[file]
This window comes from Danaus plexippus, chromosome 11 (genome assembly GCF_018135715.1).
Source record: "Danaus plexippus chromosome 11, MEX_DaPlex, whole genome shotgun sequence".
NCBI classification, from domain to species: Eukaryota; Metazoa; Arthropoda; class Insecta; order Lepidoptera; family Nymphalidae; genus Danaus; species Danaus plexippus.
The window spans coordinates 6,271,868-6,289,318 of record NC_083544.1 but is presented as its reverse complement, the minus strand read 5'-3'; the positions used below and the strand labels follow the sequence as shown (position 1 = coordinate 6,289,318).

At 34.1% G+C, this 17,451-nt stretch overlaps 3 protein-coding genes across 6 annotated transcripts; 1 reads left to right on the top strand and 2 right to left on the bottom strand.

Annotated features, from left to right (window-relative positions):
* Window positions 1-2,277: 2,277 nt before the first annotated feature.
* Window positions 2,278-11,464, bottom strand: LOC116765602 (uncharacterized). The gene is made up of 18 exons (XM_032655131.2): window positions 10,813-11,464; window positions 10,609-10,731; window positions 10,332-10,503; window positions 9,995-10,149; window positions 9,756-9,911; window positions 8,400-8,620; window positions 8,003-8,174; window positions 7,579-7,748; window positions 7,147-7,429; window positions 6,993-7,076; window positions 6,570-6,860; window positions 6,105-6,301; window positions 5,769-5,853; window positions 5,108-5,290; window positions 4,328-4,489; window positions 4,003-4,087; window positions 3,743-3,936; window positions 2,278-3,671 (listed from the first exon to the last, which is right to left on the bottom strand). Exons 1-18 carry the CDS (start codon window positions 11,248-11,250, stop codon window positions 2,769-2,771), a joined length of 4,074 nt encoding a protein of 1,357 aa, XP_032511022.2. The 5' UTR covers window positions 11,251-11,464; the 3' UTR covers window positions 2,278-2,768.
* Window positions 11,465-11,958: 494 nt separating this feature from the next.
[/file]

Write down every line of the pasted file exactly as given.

This window comes from Danaus plexippus, chromosome 11 (genome assembly GCF_018135715.1).
Source record: "Danaus plexippus chromosome 11, MEX_DaPlex, whole genome shotgun sequence".
NCBI classification, from domain to species: Eukaryota; Metazoa; Arthropoda; class Insecta; order Lepidoptera; family Nymphalidae; genus Danaus; species Danaus plexippus.
The window spans coordinates 6,271,868-6,289,318 of record NC_083544.1 but is presented as its reverse complement, the minus strand read 5'-3'; the positions used below and the strand labels follow the sequence as shown (position 1 = coordinate 6,289,318).

At 34.1% G+C, this 17,451-nt stretch overlaps 3 protein-coding genes across 6 annotated transcripts; 1 reads left to right on the top strand and 2 right to left on the bottom strand.

Annotated features, from left to right (window-relative positions):
* Window positions 1-2,277: 2,277 nt before the first annotated feature.
* Window positions 2,278-11,464, bottom strand: LOC116765602 (uncharacterized). The gene is made up of 18 exons (XM_032655131.2): window positions 10,813-11,464; window positions 10,609-10,731; window positions 10,332-10,503; window positions 9,995-10,149; window positions 9,756-9,911; window positions 8,400-8,620; window positions 8,003-8,174; window positions 7,579-7,748; window positions 7,147-7,429; window positions 6,993-7,076; window positions 6,570-6,860; window positions 6,105-6,301; window positions 5,769-5,853; window positions 5,108-5,290; window positions 4,328-4,489; window positions 4,003-4,087; window positions 3,743-3,936; window positions 2,278-3,671 (listed from the first exon to the last, which is right to left on the bottom strand). Exons 1-18 carry the CDS (start codon window positions 11,248-11,250, stop codon window positions 2,769-2,771), a joined length of 4,074 nt encoding a protein of 1,357 aa, XP_032511022.2. The 5' UTR covers window positions 11,251-11,464; the 3' UTR covers window positions 2,278-2,768.
* Window positions 11,465-11,958: 494 nt separating this feature from the next.